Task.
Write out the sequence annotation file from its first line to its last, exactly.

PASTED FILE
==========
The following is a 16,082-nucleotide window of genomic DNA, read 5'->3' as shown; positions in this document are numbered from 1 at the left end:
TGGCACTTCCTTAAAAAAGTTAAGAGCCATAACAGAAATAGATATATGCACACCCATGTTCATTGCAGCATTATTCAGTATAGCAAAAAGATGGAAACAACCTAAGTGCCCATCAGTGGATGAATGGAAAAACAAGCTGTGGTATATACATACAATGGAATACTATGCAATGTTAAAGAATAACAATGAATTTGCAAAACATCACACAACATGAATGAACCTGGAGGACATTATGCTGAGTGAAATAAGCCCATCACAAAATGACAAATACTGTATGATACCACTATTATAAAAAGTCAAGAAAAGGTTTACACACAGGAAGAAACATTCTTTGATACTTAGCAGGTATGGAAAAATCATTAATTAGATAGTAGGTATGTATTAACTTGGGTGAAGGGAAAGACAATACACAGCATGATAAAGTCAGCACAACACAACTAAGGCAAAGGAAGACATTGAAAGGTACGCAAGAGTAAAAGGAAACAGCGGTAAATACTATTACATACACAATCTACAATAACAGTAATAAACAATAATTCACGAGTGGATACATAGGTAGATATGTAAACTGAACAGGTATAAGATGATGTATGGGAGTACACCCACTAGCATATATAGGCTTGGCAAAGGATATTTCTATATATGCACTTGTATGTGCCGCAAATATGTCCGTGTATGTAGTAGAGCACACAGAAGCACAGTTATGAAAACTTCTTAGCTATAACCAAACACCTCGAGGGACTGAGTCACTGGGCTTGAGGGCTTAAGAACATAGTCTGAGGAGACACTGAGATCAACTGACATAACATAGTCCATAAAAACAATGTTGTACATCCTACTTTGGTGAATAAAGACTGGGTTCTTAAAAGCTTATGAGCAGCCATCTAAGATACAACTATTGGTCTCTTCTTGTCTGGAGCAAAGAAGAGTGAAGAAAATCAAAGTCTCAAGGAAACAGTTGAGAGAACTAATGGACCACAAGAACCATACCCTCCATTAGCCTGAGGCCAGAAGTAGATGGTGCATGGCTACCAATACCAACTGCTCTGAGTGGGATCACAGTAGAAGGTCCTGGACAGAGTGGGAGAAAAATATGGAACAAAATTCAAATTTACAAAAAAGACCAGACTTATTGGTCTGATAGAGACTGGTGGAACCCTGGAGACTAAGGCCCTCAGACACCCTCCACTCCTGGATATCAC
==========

The following is a 16,082-nucleotide window of genomic DNA, read 5'->3' as shown; positions in this document are numbered from 1 at the left end:
TGGCACTTCCTTAAAAAAGTTAAGAGCCATAACAGAAATAGATATATGCACACCCATGTTCATTGCAGCATTATTCAGTATAGCAAAAAGATGGAAACAACCTAAGTGCCCATCAGTGGATGAATGGAAAAACAAGCTGTGGTATATACATACAATGGAATACTATGCAATGTTAAAGAATAACAATGAATTTGCAAAACATCACACAACATGAATGAACCTGGAGGACATTATGCTGAGTGAAATAAGCCCATCACAAAATGACAAATACTGTATGATACCACTATTATAAAAAGTCAAGAAAAGGTTTACACACAGGAAGAAACATTCTTTGATACTTAGCAGGTATGGAAAAATCATTAATTAGATAGTAGGTATGTATTAACTTGGGTGAAGGGAAAGACAATACACAGCATGATAAAGTCAGCACAACACAACTAAGGCAAAGGAAGACATTGAAAGGTACGCAAGAGTAAAAGGAAACAGCGGTAAATACTATTACATACACAATCTACAATAACAGTAATAAACAATAATTCACGAGTGGATACATAGGTAGATATGTAAACTGAACAGGTATAAGATGATGTATGGGAGTACACCCACTAGCATATATAGGCTTGGCAAAGGATATTTCTATATATGCACTTGTATGTGCCGCAAATATGTCCGTGTATGTAGTAGAGCACACAGAAGCACAGTTATGAAAACTTCTTAGCTATAACCAAACACCTCGAGGGACTGAGTCACTGGGCTTGAGGGCTTAAGAACATAGTCTGAGGAGACACTGAGATCAACTGACATAACATAGTCCATAAAAACAATGTTGTACATCCTACTTTGGTGAATAAAGACTGGGTTCTTAAAAGCTTATGAGCAGCCATCTAAGATACAACTATTGGTCTCTTCTTGTCTGGAGCAAAGAAGAGTGAAGAAAATCAAAGTCTCAAGGAAACAGTTGAGAGAACTAATGGACCACAAGAACCATACCCTCCATTAGCCTGAGGCCAGAAGTAGATGGTGCATGGCTACCAATACCAACTGCTCTGAGTGGGATCACAGTAGAAGGTCCTGGACAGAGTGGGAGAAAAATATGGAACAAAATTCAAATTTACAAAAAAGACCAGACTTATTGGTCTGATAGAGACTGGTGGAACCCTGGAGACTAAGGCCCTCAGACACCCTCCACTCCTGGATATCAC